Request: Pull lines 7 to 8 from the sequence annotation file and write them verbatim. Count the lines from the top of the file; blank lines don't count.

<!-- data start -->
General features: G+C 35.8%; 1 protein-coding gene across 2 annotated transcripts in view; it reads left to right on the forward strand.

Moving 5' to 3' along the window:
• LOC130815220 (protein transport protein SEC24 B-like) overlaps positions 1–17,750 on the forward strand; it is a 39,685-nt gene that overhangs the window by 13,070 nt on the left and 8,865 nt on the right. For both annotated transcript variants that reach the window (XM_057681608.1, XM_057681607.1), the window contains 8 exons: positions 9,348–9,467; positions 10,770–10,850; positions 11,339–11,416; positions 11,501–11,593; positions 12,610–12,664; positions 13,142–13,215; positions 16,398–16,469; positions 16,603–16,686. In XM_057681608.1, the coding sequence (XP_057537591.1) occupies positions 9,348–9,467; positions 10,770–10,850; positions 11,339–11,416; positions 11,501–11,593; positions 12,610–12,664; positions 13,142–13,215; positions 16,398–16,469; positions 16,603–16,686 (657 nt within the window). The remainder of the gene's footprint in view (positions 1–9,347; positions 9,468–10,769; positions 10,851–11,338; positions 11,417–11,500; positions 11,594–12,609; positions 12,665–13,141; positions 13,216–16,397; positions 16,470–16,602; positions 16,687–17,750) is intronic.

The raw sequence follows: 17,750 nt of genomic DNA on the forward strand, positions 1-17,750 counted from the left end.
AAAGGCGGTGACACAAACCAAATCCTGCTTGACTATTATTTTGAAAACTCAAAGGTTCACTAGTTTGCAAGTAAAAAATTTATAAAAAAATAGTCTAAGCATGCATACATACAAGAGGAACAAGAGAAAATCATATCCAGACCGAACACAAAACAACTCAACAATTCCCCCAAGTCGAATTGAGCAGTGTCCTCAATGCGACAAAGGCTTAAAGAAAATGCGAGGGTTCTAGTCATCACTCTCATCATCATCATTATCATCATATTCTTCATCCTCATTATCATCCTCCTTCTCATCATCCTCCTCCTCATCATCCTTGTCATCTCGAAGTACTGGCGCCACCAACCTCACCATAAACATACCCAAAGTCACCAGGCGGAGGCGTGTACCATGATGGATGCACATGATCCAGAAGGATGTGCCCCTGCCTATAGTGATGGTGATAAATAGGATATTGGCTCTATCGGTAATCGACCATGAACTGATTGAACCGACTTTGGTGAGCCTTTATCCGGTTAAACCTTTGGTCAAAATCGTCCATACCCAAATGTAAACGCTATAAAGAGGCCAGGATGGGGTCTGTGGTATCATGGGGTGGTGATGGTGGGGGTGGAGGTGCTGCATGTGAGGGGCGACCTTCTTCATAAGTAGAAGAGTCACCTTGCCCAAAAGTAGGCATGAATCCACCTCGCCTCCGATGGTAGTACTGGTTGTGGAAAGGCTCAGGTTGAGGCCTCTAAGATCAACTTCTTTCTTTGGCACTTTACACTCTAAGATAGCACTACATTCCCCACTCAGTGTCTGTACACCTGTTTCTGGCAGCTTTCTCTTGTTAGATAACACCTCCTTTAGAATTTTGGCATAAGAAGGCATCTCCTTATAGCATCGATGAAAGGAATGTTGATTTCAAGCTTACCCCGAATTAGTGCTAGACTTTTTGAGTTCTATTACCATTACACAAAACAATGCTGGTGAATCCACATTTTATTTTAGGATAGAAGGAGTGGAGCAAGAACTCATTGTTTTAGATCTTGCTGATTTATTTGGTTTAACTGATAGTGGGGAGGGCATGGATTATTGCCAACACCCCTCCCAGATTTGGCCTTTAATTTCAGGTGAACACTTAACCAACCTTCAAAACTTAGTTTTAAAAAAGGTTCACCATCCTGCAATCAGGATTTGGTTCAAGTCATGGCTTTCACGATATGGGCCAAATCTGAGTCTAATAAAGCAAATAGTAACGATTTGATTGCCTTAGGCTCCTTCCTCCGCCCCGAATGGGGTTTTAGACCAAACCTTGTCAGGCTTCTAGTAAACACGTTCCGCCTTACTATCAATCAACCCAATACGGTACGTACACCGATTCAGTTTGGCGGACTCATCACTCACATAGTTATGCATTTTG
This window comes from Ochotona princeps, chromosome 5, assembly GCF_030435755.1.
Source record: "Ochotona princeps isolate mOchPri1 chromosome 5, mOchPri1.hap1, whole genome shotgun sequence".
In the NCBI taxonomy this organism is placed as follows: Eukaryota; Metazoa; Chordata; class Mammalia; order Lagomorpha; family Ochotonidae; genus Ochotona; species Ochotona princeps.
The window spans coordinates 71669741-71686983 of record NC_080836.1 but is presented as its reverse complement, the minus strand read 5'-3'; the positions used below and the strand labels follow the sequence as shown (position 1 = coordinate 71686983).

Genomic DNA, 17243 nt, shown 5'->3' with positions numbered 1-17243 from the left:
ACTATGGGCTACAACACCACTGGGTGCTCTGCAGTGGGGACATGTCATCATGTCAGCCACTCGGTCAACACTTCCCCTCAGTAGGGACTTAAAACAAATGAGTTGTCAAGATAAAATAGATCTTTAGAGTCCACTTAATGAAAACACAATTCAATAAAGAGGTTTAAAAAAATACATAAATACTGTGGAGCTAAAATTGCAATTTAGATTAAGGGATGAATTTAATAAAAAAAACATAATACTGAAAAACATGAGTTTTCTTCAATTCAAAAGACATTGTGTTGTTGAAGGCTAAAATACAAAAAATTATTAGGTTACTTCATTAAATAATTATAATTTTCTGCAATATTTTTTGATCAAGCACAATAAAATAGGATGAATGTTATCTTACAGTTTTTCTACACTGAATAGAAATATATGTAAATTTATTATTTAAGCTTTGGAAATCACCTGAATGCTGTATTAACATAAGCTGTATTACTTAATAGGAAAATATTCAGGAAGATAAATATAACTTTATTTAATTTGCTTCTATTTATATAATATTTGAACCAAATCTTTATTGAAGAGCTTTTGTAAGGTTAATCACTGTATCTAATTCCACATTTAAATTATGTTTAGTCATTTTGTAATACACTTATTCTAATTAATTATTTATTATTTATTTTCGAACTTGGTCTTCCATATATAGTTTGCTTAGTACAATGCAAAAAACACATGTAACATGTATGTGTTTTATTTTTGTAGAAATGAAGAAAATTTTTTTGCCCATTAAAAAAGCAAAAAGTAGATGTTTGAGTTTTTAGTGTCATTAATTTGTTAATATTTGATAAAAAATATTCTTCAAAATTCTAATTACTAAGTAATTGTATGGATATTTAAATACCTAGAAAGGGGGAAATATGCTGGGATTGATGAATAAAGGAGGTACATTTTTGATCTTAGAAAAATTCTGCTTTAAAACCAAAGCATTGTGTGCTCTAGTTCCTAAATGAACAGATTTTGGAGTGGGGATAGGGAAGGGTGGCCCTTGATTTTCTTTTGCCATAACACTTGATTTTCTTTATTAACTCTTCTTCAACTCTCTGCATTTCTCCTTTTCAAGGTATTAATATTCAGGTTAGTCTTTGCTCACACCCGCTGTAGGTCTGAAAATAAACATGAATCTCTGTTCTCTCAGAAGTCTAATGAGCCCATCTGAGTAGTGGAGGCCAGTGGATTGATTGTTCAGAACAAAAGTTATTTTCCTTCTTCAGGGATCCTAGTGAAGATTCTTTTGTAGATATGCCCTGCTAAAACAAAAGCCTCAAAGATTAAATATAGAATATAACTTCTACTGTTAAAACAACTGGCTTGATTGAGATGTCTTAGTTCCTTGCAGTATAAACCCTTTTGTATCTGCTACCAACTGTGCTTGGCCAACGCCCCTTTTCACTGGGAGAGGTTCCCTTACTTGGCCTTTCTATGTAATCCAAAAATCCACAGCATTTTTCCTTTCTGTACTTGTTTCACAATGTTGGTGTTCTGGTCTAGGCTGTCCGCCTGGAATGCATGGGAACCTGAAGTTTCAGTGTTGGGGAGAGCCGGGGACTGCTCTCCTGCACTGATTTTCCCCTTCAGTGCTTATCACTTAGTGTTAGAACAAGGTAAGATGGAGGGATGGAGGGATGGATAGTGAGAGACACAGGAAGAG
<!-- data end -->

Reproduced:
Source record: "Ochotona princeps isolate mOchPri1 chromosome 5, mOchPri1.hap1, whole genome shotgun sequence".
In the NCBI taxonomy this organism is placed as follows: Eukaryota; Metazoa; Chordata; class Mammalia; order Lagomorpha; family Ochotonidae; genus Ochotona; species Ochotona princeps.